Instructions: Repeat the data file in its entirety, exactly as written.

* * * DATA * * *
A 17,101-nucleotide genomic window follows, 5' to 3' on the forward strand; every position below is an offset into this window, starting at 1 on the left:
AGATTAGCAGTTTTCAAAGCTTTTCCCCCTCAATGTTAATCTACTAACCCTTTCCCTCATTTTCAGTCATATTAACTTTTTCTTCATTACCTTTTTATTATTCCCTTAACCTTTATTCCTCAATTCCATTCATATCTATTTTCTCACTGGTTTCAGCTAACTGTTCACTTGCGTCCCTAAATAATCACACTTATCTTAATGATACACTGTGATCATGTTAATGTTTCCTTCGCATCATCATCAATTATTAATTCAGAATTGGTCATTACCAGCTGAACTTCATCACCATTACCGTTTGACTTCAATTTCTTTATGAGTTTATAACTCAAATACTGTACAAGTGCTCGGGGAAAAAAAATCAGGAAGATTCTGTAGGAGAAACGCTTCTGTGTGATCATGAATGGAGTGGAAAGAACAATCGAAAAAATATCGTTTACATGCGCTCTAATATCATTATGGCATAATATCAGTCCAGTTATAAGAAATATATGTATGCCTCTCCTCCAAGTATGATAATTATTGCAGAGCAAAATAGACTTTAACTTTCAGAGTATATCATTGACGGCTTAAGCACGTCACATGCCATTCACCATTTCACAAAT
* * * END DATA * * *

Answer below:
A 17,101-nucleotide genomic window follows, 5' to 3' on the forward strand; every position below is an offset into this window, starting at 1 on the left:
AGATTAGCAGTTTTCAAAGCTTTTCCCCCTCAATGTTAATCTACTAACCCTTTCCCTCATTTTCAGTCATATTAACTTTTTCTTCATTACCTTTTTATTATTCCCTTAACCTTTATTCCTCAATTCCATTCATATCTATTTTCTCACTGGTTTCAGCTAACTGTTCACTTGCGTCCCTAAATAATCACACTTATCTTAATGATACACTGTGATCATGTTAATGTTTCCTTCGCATCATCATCAATTATTAATTCAGAATTGGTCATTACCAGCTGAACTTCATCACCATTACCGTTTGACTTCAATTTCTTTATGAGTTTATAACTCAAATACTGTACAAGTGCTCGGGGAAAAAAAATCAGGAAGATTCTGTAGGAGAAACGCTTCTGTGTGATCATGAATGGAGTGGAAAGAACAATCGAAAAAATATCGTTTACATGCGCTCTAATATCATTATGGCATAATATCAGTCCAGTTATAAGAAATATATGTATGCCTCTCCTCCAAGTATGATAATTATTGCAGAGCAAAATAGACTTTAACTTTCAGAGTATATCATTGACGGCTTAAGCACGTCACATGCCATTCACCATTTCACAAAT